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Key basket, Richmond, Virginia, circa 1850-1860


Key basket
Richmond, Virginia, circa 1850-1860
Stained leather, sewn and embossed, 6 x 6 x 5 inches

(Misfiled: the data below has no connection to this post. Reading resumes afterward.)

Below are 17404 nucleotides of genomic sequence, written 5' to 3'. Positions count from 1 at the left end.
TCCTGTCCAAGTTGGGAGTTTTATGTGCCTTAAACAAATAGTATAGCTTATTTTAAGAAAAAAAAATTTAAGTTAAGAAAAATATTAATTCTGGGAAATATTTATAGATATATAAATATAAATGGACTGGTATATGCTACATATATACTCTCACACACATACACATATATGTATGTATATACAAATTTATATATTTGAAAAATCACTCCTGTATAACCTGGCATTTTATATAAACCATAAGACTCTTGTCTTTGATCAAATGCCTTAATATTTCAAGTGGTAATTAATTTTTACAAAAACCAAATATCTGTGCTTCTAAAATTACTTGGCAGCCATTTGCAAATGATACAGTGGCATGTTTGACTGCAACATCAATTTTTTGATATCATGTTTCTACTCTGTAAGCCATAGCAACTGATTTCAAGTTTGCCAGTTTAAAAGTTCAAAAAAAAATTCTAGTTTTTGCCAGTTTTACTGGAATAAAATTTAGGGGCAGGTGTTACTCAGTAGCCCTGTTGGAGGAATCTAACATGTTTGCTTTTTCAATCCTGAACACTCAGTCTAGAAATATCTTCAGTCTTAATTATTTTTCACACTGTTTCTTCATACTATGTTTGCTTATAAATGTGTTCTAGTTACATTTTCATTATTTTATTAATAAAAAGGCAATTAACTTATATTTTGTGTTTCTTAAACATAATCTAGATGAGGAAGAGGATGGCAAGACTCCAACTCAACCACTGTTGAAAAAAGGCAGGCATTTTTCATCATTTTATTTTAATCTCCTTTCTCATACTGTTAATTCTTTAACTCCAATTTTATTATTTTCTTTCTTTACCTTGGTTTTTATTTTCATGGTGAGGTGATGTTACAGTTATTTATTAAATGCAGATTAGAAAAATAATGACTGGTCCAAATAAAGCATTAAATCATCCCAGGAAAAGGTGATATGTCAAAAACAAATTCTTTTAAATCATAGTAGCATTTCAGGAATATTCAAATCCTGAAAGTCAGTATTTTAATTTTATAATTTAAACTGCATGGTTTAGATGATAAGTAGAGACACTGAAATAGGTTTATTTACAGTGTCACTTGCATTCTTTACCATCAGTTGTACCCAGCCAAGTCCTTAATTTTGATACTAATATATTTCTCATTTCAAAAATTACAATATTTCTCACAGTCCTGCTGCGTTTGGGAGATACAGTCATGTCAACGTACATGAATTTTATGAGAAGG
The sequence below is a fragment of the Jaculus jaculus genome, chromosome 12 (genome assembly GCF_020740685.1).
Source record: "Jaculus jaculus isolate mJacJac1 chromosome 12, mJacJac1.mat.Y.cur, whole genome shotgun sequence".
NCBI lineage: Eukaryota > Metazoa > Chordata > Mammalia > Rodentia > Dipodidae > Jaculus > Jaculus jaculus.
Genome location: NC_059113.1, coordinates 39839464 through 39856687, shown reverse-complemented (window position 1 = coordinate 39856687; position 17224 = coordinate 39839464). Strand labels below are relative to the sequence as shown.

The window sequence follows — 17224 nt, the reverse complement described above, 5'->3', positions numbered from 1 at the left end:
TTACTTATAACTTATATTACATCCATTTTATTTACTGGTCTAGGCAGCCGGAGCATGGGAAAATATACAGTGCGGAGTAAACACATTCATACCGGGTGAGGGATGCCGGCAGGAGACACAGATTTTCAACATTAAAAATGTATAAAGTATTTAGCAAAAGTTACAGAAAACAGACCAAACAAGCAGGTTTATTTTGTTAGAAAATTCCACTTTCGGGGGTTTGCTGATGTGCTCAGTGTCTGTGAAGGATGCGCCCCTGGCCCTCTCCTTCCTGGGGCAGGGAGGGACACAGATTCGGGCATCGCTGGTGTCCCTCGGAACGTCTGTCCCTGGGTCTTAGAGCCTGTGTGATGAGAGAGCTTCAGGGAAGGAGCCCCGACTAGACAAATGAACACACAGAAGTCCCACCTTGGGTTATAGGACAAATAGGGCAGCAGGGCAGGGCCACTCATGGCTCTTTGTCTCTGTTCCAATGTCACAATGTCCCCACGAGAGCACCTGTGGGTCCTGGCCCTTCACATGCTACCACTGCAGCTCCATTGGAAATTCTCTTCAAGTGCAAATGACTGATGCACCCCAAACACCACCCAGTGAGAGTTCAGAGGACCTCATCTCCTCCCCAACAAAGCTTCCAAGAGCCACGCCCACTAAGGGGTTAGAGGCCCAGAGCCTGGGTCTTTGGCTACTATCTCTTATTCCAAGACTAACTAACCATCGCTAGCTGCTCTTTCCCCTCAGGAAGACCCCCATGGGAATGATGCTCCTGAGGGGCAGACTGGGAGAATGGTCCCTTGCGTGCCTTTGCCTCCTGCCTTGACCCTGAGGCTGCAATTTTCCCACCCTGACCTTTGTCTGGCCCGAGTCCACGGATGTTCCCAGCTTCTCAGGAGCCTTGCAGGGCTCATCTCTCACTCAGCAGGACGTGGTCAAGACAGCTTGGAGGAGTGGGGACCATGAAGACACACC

This key basket is one of a small number of closely related examples characterized by embossed heart, star, and diamond designs on the sides and heart-shaped appliqués at the juncture of the handles.  A nearly identical example is illustrated in Stacy C. Hollander, Ed., American Radiance, The Ralph Esmerian gift to The American Folk Art Museum (New York, 2001), p. 178, no. 146, and p. 463, which notes s that: “A number of similarly tooled leather baskets with handles survive with histories of ownership and manufacture in the Richmond area. This basket is constructed of finely tanned cowhide sewn in tapering oval shape with a flat sheet-form bottom and an attached stationary central handle; it is lined and wrap-finished on its edges with a thin, finder grade of red-stained leather. This red leather is also used in an inset heart design placed where the handle attaches to the sides. This technique of stitching and construction evident across the known group of these baskets relate closely to the traditional skills of the saddle or harness maker or shoe cobbler. Several examples are signed by their makers.   This basket bears the initials “G F” impressed in block letters on the underside, as do at least three other examples. The 1859-1860 Richmond city directories list a maker of boots and hoes by the name of George Freitag (or Friday) and could indicate the possible maker. Other examples are impressed with the name of the Richmond saddle and harness maker S. S. Cottrell and Company (act. 1858-1887). However, at least two other examples closely related  in decoration and form to this key basket have survived with associated provenances suggesting they were made by inmates of the Virginia State Penitentiary in Richmond and possibly by slave craftsmen incarcerated there during the late 1850s. One example, virtually identical in form and decoration to this basket, survives with an unsigned manuscript note relating such a history. It reads, “The convicts were not furnished with work but were allowed to employ their time for their own benefit, making whatever they could that would sell to visitors… Miss Patterson and I visited the penitentiary, as was a common thing among the residents of Richmond, and brought away some of the work. While there I ordered the basket for her. These key baskets are highly ornamented with decorative stitching and utilize intricately impressed geometric patterns, stars, hearts. Based upon surviving information, their original purpose seems, however, to have been largely utilitarian, as receptacles for the numerous household keys essential to running an orderly and effective home. Traditionally thought to have been given as wedding presents to aid the new bride in managing the marriage household, this example bears the embossed initials “J. R. McK”, thought to be those of its original owner. While the identities of their makers may never be firmly established, the leather key basket represents an important, specific regional tradition of folk crafts and a distinctive decorative form that developed along locally preferred patterns of gift presentation and household customs.”